Thomas Malthus in his published book “An Essay on the Principle of Population” claimed that there is a tendency for the population growth rate to surpass the production growth rate because population increases at a geometrical rate while production increases at an arithmetic rate. Thus, the unfettered population growth in a country could plunge it into acute poverty. However, the pessimist view has proven unfounded for developed economies in that they managed to achieve a high level of economic growth and thus, both population and the real gross domestic product (GDP) per capita were able to increase.
Population growth is seen from both negative as well as positive sides. One side, Population growth enlarges labour force and, therefore, increases economic growth. A large population also provides a large domestic market for the economy. Moreover, population growth encourages competition, which induces technological advancements and innovations. On the other side, a large population growth is not only associated with food problem but also imposes constraints on the development of savings, foreign exchange and human resources.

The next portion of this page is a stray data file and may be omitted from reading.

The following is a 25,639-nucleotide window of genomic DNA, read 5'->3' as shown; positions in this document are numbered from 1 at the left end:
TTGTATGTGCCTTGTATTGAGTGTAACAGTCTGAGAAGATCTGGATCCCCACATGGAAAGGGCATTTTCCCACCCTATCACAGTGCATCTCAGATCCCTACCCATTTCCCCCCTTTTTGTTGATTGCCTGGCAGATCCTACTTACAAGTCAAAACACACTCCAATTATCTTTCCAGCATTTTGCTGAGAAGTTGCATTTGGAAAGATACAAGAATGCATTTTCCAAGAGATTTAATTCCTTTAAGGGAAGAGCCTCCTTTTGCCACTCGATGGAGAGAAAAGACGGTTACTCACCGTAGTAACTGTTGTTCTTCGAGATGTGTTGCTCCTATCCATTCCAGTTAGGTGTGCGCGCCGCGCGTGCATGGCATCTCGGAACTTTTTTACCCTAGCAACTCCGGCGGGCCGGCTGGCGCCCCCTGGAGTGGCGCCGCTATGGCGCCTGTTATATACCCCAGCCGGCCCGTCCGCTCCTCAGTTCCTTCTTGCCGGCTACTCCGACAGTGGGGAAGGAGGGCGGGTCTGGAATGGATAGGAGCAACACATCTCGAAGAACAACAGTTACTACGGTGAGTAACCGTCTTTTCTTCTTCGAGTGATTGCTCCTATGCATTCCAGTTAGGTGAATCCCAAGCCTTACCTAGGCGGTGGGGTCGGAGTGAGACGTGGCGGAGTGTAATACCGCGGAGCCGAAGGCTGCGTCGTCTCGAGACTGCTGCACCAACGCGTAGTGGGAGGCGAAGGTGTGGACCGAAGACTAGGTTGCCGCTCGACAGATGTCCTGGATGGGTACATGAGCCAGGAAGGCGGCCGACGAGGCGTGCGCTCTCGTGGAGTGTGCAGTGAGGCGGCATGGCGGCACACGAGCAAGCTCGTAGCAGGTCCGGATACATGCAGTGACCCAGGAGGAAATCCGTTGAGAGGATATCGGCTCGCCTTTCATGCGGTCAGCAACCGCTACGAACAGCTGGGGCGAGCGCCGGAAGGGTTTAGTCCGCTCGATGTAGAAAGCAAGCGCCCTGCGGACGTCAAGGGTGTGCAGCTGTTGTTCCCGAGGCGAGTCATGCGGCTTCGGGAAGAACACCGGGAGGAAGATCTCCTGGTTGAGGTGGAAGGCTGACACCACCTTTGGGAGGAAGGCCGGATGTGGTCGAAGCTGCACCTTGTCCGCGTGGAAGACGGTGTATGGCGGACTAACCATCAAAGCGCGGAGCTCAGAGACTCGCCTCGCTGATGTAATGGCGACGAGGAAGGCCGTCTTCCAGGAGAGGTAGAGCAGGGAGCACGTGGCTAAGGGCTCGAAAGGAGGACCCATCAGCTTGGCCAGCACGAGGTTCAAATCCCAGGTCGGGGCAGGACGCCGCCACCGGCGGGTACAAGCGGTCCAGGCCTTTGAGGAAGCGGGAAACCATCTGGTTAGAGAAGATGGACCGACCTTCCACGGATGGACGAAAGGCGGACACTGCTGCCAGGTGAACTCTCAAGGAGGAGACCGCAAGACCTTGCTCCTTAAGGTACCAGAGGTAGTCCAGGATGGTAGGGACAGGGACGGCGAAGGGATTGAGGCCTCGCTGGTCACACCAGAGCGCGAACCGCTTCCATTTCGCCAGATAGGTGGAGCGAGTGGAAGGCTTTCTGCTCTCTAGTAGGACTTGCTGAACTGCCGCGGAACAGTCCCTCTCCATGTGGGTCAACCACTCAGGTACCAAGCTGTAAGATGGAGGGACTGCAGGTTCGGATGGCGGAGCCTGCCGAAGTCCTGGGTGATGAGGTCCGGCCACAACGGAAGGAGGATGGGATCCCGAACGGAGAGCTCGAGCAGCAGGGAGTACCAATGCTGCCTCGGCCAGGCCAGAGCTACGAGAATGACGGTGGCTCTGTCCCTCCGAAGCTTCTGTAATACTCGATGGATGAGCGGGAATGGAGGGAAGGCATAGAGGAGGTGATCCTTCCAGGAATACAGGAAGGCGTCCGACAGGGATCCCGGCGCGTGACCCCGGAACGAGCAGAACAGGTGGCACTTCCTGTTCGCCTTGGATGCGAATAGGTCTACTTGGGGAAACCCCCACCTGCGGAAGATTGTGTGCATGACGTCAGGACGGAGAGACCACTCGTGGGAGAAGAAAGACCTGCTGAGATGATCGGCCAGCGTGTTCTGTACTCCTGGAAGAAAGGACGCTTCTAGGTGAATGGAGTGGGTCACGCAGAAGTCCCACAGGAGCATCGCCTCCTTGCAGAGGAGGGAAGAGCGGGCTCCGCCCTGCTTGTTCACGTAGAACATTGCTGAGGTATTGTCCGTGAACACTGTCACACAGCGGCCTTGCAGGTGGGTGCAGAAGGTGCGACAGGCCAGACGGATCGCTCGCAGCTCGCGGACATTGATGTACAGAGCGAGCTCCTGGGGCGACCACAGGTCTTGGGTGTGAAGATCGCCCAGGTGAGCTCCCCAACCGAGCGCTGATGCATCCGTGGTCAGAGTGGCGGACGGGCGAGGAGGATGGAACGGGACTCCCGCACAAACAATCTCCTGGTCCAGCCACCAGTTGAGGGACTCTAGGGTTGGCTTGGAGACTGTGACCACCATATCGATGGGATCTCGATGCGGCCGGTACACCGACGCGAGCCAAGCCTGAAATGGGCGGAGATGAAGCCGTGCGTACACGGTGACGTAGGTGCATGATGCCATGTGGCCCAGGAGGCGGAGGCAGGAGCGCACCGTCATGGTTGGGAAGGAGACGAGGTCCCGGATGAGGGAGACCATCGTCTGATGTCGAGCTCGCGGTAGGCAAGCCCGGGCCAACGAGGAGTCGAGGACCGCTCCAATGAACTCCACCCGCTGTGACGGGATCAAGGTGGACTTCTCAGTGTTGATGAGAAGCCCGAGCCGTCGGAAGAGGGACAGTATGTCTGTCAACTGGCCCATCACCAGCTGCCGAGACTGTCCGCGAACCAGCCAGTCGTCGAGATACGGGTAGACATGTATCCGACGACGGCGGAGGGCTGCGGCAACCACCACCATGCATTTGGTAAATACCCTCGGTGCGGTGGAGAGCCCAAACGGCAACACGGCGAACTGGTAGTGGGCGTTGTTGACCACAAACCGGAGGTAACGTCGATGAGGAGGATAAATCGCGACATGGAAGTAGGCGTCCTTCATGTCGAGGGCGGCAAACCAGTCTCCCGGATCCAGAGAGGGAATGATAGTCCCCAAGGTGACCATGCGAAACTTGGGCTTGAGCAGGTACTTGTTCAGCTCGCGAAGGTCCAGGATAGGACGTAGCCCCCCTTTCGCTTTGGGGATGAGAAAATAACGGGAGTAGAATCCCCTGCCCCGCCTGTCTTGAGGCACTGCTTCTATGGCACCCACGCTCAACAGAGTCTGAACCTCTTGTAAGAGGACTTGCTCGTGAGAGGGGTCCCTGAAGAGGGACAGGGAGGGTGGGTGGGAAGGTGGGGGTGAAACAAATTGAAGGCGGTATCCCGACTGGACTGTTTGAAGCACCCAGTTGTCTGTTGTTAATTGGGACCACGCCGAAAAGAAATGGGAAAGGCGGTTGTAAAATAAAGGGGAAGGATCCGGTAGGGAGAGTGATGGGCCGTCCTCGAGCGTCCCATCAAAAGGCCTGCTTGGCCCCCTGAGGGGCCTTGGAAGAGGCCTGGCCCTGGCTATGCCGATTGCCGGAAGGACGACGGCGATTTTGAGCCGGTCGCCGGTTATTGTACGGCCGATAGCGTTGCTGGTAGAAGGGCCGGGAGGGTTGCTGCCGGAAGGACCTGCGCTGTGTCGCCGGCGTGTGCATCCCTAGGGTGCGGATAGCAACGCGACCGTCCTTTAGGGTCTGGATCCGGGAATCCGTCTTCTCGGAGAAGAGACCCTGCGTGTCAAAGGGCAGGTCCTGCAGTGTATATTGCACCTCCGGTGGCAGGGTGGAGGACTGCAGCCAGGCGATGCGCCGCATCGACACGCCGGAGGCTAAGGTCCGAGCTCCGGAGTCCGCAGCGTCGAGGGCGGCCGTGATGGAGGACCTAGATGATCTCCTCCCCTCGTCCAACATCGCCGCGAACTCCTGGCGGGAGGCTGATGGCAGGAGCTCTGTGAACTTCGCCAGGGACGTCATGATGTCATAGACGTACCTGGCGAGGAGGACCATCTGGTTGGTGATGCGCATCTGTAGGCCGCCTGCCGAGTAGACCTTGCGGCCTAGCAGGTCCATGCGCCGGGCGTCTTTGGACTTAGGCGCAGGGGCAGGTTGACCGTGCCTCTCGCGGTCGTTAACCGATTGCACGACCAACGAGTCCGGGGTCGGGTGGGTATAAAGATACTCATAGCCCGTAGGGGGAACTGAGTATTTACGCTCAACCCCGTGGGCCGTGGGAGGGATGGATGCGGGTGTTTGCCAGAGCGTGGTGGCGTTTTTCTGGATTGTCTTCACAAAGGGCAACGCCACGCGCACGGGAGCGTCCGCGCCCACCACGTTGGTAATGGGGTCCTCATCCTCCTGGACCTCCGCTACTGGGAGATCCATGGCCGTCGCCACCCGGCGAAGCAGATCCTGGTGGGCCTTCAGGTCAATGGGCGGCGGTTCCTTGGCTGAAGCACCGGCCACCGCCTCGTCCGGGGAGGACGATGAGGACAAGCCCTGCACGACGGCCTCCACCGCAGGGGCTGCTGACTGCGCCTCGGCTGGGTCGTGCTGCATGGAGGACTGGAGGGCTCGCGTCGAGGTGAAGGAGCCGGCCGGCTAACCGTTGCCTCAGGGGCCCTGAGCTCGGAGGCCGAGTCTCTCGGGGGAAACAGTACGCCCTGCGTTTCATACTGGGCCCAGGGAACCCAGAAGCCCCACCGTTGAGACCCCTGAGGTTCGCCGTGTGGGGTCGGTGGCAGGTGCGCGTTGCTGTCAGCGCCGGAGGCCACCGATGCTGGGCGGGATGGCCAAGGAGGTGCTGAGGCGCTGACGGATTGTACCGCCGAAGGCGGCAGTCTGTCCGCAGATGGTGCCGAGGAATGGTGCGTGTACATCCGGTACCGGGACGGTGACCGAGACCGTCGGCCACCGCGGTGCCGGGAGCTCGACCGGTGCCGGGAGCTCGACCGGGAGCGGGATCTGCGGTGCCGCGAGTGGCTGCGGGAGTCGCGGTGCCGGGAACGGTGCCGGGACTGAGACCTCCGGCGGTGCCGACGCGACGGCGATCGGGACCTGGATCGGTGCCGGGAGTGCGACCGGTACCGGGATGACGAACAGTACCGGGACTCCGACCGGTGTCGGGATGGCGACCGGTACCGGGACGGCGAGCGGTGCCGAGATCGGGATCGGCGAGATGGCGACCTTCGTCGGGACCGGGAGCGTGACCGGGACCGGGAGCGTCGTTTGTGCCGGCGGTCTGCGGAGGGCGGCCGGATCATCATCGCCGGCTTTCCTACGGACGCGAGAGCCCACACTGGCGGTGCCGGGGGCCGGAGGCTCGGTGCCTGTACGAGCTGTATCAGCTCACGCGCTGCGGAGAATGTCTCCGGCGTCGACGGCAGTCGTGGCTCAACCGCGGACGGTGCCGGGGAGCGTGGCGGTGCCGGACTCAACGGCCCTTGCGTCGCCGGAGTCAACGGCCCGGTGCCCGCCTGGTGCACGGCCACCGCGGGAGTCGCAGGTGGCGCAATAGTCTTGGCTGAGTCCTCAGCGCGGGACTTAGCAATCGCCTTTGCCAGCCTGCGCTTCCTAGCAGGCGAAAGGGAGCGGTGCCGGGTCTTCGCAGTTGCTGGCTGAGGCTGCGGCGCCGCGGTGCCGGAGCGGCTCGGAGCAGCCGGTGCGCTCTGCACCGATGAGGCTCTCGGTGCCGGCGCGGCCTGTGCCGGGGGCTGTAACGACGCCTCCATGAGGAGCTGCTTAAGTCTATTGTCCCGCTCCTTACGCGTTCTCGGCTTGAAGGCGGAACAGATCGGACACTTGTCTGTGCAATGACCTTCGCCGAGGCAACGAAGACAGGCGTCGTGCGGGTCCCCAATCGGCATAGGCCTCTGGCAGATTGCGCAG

The issue of population and economic growth is also closely related to the issue of minimum wage. Population growth enlarges labour force and, therefore, will push wage down. The standard economic labour demand model predicts that low wage will raise the demand for labour. As a result, the welfare of the economy is likely to increase. Moreover, low wage would encourage industries that are labour intensive. Low wage is said to be an important factor that has contributed to the industrialization of the Central Asian Economies (CAEs), namely, Kazakhstan, Kyrgyzstan, Tajikistan, Turkmenistan, and Uzbekistan.
The relationship between population and economic growth is complex and the empirical evidence is ambiguous, particularly concerning the causes and impacts. It can be...